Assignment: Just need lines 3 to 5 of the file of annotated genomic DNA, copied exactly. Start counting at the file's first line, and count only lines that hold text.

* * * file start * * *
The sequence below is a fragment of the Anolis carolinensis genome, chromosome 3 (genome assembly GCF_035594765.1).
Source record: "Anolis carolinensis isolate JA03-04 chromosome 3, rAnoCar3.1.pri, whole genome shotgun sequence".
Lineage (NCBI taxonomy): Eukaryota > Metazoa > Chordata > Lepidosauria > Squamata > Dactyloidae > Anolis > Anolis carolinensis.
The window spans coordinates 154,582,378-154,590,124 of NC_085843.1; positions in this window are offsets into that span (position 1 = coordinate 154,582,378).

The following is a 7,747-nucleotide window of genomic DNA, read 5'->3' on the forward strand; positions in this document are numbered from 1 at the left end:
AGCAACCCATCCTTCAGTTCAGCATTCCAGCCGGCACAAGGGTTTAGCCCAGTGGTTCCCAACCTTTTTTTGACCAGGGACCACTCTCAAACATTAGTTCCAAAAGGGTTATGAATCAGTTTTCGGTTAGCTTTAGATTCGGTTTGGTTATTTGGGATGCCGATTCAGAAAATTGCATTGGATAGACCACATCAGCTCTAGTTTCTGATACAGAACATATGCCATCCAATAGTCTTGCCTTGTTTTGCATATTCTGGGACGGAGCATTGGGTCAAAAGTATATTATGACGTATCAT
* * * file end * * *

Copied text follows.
Lineage (NCBI taxonomy): Eukaryota > Metazoa > Chordata > Lepidosauria > Squamata > Dactyloidae > Anolis > Anolis carolinensis.
The window spans coordinates 154,582,378-154,590,124 of NC_085843.1; positions in this window are offsets into that span (position 1 = coordinate 154,582,378).

The following is a 7,747-nucleotide window of genomic DNA, read 5'->3' on the forward strand; positions in this document are numbered from 1 at the left end: